Biogenic inspiration for the controlled nucleation and growth of inorganic materials
Heywood, BR and Hill, S and Pitt, K and Tibble, P and Williams, S, Biogenic inspiration for the controlled nucleation and growth of inorganic materials, Proceedings of the Materials Research Society Symposium Spring 2000, 24-28 April 2000, San Francisco, California, pp. M4.5.1-M4.5.12. (2000) [Refereed Conference Paper]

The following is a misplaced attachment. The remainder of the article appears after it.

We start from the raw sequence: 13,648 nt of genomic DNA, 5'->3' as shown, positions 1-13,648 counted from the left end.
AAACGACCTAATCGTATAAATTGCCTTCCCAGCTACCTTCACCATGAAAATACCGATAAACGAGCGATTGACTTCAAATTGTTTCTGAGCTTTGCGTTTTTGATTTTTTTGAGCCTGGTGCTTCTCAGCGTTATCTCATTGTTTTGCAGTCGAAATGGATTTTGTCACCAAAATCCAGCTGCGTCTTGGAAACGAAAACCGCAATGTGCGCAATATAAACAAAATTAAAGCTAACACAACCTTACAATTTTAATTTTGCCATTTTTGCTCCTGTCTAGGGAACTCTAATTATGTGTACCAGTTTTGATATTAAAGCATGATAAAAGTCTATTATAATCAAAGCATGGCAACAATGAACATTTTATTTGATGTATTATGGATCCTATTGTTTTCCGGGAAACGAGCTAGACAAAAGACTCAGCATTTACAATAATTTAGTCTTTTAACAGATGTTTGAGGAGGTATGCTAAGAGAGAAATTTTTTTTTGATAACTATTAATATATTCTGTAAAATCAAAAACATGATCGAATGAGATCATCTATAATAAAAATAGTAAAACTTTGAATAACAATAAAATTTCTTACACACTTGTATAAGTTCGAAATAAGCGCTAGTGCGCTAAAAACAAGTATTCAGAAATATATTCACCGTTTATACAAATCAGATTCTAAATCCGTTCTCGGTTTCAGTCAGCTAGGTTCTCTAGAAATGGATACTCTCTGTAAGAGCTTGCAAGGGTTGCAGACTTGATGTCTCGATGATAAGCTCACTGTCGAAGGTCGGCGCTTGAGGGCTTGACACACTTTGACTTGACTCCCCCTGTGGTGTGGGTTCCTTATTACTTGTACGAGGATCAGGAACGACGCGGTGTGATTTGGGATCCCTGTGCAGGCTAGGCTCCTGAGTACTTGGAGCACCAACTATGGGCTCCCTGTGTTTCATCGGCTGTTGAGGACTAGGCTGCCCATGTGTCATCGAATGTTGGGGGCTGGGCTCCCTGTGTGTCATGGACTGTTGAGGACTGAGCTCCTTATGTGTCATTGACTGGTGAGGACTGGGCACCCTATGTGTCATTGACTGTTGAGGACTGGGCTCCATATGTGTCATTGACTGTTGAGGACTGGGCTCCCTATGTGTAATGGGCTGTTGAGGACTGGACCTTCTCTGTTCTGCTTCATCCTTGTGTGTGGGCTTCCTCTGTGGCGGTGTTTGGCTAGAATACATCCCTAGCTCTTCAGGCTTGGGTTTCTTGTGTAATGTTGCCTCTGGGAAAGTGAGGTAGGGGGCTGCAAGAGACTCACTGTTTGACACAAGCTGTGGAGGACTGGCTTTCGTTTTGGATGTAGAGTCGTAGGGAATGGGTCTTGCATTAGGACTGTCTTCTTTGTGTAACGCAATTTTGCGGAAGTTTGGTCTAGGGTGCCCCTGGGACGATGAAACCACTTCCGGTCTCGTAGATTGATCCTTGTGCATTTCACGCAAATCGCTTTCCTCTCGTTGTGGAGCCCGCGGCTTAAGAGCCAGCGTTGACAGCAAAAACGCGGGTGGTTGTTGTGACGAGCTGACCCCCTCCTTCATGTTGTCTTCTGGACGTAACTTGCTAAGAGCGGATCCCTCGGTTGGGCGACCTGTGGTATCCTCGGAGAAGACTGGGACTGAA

The development of effective protocols for the control of crystal structure, size and morphology attracts considerable interest given the requirement for particles of modal size and shape in many areas of particle processing and the importance of crystallochemical selectivity in determining the exploitable properties of crystalline solids. In biological systems there are many examples of advanced "crystal engineering" in which materials are deposited in a highly controlled manner to produce crystal phases that are unique with respect to their structure, habit, uniformly of size and texture. A review of biomineralisation will show that while a complex array of strategies have evolved for regulating crystal growth, one feature is common to the biological paradigm. Interactions between supramolecular organic structures and the nascent inorganic solids play a fundamental role in controlling the deposition of the biominerals and ordering the assembly of these units into hierarchical structures. In order to gain a better understanding of the molecular recognition events, which take place at the organic-inorganic interface, a bio-inspired crystal chemical approach has been adopted. For this work organised organic assemblies (e.g. surfactant aggregates, peptide mimics, dendrimers) of precise molecular design (head group identity, packing conformation, primary sequence etc.) are being assayed for their effectiveness in controlling the nucleation and growth of crystals. It is evident from these studies that the chemical organisation of the polymeric microenvironment operates at the molecular level to control certain aspects of the nucleation, growth and stabilisation of inorganic particles. By systematically changing the molecular motif of the organic template we have established that the size, crystallographic orientation, growth and assembly of the mineral phase can be tailored to function. These results have relevance not only to our understanding of biomineralisation but also suggest a multiplicity of exploitable opportunities for the engineering of crystals.